When the Rock House Fire struck Far West Texas in 2011, it didn’t just leave over 300,000 acres of scorched earth in its wake. It also left bones.
The bleached white bones of wild animals, including the disappearing Pronghorn of the Trans-Pecos, were scattered across the ashes of the high desert, recalls wildlife management graduate student Justin Hoffman. Generations of dead creatures that had previously lain hidden in the tall grass were suddenly revealed, painting a stark picture of how many had died in the previous years from drought and other still-unknown causes.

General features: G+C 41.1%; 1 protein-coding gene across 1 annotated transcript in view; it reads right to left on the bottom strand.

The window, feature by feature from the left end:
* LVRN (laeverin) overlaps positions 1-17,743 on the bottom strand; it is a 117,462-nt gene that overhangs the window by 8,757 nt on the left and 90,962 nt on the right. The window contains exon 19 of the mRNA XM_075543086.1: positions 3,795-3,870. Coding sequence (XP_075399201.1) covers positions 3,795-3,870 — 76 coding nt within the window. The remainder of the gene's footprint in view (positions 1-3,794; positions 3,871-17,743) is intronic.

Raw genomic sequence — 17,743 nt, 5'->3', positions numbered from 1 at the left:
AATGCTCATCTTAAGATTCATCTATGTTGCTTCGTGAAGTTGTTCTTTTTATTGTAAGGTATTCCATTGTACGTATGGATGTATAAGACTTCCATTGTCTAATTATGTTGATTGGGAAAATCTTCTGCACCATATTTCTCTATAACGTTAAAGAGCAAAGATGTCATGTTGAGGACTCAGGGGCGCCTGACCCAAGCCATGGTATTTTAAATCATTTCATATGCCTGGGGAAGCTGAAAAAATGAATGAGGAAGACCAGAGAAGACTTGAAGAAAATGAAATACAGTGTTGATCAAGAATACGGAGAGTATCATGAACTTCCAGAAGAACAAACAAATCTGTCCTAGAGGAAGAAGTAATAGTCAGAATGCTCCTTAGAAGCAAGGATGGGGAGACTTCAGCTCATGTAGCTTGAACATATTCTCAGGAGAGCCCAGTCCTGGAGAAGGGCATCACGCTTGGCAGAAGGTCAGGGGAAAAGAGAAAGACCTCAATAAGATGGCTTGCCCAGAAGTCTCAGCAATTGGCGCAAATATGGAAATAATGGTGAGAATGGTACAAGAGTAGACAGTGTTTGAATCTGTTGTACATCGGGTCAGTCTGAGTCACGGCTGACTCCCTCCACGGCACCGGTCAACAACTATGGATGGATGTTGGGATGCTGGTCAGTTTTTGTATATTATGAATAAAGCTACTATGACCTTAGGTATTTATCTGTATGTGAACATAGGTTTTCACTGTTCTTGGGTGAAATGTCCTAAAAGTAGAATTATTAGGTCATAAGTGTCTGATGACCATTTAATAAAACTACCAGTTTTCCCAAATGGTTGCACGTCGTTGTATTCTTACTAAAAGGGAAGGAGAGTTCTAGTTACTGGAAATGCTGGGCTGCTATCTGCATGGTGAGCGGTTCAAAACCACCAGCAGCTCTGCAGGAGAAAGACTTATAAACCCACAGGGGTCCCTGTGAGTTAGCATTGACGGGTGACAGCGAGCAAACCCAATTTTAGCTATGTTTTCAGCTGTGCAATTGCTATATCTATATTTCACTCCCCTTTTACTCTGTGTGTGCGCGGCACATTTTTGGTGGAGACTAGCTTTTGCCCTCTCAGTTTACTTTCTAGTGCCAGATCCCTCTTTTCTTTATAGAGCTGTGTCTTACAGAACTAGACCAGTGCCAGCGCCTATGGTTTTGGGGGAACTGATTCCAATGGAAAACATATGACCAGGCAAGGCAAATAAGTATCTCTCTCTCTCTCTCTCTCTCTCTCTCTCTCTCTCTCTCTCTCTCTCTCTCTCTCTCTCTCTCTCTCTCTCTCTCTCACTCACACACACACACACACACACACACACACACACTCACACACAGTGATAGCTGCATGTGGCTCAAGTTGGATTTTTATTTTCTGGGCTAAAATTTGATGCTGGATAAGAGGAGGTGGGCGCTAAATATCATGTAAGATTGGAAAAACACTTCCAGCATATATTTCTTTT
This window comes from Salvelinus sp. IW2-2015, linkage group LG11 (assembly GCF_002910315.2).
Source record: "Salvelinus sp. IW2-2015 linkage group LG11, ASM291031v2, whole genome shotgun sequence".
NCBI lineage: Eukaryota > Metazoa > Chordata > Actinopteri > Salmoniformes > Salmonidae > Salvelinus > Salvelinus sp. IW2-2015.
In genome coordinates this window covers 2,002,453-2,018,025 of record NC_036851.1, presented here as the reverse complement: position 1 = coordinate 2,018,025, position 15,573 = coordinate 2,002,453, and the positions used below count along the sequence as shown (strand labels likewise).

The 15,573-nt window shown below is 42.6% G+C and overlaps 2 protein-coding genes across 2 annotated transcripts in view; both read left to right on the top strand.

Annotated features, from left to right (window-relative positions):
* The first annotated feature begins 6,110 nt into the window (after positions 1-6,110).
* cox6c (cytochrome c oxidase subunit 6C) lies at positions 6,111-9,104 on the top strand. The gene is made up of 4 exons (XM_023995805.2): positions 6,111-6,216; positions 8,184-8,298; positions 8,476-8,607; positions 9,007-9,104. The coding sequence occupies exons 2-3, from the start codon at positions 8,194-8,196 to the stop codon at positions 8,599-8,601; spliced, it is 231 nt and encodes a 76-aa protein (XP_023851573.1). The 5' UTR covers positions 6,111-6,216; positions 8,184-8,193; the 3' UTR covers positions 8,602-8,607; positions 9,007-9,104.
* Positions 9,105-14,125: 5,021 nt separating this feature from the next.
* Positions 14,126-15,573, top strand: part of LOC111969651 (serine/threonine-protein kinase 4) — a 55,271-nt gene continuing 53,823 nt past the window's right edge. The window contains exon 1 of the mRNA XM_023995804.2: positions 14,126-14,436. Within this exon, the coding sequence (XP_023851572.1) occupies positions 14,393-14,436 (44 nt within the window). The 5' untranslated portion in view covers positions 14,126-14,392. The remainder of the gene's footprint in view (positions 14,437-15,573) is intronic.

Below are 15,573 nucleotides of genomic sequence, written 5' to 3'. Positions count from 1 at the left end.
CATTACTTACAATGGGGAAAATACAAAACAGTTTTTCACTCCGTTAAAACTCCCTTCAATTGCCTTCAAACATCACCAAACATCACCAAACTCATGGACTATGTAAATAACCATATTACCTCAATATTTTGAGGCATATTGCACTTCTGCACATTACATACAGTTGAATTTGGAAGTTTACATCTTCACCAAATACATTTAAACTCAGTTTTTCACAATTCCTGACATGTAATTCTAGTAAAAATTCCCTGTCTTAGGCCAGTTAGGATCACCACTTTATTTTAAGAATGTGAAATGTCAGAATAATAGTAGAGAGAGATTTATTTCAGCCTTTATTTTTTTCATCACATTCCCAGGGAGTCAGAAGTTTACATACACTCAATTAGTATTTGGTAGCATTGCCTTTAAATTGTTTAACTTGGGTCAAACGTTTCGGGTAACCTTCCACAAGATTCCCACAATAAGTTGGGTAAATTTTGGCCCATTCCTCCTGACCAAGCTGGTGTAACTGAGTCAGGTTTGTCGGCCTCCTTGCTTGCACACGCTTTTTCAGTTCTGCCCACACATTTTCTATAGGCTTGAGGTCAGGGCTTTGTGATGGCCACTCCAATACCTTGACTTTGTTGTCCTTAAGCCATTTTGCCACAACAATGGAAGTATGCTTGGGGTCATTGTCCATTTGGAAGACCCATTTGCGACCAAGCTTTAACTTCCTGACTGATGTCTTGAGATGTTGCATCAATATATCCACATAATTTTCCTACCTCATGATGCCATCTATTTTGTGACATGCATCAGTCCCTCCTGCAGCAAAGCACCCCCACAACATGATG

“Being out here in the field a lot more than I ever have before, you start seeing that the die-off, it’s a lot more significant than I could ever have imagined,” Hoffman says, touring the site of the fire a year later.
And if the image of bones scattered among the West Texas ashes seems like it could have been pulled from the pages of a Cormac McCarthy novel, it’s just one example of how fire can reveal secrets long hidden by the land.